|A Red Letter Day for|
limitation of damages
claims in the PCC
"Before catching up on the latest moves on in the slow-moving case of the robot octopus, there are a couple of news items to record:
The Order bringing the limit on damages into effect in the PCC has been signed. The limit on damages for PCC cases in the special jurisdiction (that means patents, designs and matters ancillary to or arising out of the same subject matter as such proceedings) will be introduced with effect from 14 June 2011 [a.k.a. tomorrow ...] under the Patents County Court (Financial Limits) Order 2011 No 1402. Note that this is only in relation to the special jurisdiction (Copyright, Designs and Patents Act 1988, s.287(1)(b)). Damages outside the special jurisdiction (a category that includes trade marks and copyright disputes) are not at present affected.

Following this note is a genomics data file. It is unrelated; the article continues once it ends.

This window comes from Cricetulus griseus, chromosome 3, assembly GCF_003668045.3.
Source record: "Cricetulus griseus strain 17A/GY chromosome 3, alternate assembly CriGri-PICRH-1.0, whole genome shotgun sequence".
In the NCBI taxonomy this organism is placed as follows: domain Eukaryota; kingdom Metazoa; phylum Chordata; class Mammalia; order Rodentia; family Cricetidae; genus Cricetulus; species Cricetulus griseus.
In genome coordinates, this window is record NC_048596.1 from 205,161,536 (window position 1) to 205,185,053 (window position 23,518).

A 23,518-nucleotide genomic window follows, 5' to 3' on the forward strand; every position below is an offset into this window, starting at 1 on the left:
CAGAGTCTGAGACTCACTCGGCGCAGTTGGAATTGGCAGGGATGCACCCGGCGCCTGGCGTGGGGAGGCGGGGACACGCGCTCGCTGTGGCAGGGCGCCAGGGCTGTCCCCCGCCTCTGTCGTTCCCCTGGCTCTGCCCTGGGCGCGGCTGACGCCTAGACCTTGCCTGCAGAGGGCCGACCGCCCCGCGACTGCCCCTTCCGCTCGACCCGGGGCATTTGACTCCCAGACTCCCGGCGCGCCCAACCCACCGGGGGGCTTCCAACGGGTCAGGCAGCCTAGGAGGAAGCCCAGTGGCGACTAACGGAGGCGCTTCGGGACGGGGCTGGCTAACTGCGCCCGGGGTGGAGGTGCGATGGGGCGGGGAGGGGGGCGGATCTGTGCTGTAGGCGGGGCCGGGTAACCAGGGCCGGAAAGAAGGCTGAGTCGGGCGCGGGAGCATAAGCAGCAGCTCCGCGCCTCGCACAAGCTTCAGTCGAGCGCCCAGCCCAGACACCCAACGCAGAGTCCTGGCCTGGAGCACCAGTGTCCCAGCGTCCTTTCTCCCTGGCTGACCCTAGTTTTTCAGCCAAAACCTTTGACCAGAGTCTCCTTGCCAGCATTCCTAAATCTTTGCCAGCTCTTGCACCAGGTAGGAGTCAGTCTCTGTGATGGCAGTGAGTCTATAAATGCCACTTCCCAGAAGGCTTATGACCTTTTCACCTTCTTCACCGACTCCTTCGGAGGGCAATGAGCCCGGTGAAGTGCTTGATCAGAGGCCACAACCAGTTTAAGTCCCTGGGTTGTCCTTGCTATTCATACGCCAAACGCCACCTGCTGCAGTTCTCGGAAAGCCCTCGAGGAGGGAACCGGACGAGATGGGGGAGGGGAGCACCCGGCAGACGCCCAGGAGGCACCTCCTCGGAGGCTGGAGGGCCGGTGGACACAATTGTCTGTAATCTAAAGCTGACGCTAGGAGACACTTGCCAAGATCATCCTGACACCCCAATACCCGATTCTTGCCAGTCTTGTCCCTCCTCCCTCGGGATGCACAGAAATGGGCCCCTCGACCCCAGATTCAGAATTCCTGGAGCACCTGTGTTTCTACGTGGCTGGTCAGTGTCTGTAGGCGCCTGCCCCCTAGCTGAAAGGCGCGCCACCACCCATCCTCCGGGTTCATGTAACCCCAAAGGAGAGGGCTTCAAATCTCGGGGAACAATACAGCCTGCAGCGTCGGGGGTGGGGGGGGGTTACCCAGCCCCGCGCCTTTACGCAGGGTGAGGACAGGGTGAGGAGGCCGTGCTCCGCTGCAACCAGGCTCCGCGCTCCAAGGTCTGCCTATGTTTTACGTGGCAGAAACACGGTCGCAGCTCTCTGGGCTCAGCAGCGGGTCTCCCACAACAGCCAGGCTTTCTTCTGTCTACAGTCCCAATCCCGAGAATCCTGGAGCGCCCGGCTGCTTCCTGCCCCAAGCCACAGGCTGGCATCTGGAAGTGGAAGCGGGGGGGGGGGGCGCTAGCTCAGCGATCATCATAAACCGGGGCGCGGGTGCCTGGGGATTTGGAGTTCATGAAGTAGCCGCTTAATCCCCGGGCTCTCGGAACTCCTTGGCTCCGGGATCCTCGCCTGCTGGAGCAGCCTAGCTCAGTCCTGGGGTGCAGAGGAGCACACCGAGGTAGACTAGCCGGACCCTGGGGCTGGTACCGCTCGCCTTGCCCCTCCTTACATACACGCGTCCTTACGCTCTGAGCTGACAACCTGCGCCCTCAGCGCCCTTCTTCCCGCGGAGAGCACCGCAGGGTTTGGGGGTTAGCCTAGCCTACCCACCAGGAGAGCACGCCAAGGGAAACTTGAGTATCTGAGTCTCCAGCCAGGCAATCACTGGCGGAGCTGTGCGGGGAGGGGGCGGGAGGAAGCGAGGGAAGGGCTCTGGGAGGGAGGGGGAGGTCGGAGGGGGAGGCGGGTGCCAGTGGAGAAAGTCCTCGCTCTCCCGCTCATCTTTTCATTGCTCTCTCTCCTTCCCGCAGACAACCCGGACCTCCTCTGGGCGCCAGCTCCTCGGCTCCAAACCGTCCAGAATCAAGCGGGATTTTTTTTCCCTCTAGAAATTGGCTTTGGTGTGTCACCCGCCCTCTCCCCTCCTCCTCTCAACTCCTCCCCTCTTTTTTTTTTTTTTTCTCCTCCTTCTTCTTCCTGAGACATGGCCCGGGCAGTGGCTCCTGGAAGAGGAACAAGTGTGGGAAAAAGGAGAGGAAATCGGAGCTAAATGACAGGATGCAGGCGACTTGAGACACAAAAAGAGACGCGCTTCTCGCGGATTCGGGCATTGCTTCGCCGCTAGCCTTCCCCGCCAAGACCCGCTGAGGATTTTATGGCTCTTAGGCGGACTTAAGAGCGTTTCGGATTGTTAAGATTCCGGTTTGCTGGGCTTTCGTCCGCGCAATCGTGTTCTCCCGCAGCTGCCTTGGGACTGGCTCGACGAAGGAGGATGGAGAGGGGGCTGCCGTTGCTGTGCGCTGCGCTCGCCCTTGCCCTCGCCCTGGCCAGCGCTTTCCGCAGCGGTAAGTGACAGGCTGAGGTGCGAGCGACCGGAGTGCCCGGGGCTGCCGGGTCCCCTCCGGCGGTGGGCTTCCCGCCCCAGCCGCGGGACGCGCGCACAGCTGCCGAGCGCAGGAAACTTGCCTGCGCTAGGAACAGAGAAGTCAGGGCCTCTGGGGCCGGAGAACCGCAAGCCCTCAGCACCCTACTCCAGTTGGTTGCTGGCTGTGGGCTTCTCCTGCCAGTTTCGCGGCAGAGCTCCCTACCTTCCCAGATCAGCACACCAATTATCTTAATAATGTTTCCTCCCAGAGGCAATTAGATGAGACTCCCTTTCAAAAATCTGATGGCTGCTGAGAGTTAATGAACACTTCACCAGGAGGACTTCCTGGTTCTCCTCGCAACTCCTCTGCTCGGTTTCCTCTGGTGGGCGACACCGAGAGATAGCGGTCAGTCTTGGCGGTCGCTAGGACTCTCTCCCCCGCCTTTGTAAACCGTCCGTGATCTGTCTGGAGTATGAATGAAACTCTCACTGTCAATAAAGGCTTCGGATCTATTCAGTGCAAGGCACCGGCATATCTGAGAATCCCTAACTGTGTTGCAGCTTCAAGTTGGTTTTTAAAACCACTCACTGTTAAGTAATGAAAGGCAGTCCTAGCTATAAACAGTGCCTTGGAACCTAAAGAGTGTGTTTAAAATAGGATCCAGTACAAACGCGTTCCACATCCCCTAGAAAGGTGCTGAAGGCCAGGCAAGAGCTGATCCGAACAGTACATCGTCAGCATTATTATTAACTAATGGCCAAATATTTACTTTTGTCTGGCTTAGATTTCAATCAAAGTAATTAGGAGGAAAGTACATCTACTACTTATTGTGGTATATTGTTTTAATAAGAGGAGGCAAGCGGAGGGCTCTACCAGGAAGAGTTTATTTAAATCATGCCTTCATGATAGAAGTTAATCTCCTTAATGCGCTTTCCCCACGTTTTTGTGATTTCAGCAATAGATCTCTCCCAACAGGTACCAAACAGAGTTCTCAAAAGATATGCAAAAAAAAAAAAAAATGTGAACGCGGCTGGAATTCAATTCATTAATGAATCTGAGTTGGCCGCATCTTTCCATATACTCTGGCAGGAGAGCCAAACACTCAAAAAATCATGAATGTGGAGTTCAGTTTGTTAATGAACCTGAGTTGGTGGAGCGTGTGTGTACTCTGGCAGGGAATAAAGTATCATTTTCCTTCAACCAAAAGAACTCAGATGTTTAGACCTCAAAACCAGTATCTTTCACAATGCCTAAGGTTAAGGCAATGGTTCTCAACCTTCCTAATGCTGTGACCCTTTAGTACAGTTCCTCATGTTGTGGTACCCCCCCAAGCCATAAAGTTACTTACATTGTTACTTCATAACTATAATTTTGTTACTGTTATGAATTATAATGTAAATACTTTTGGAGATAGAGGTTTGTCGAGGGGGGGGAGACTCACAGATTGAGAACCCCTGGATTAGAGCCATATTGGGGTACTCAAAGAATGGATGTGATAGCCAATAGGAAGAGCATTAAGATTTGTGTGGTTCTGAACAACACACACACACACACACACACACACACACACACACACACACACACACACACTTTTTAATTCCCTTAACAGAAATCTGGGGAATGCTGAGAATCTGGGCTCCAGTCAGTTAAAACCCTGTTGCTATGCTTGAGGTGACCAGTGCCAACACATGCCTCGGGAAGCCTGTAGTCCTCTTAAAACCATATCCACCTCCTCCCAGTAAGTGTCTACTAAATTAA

However, since the Order also covers matters ancillary to or arising out of the same subject matter as patents and designs proceedings, it is worth bearing in mind that previously copyright and breach of confidence issues, where there were related patents issues, were heard on the basis that they were in the special jurisdiction (see CIPA Guide to the Patents Acts 287.06 citing PSM International v Special Fastener Products  FSR 113 and McDonald v Graham  RPC 407).. There were also rumours that the PCC's very first judge, Judge Ford, had decided passing-off matters within the special jurisdiction in each case as ancillary to the other part of the proceedings. Bear in mind also that the claimant can abandon the excess over the limit or the parties can consent by “written memorandum signed by them or their representatives” to the court awarding damages in excess of this amount (CDPA s 288(2) and (4)).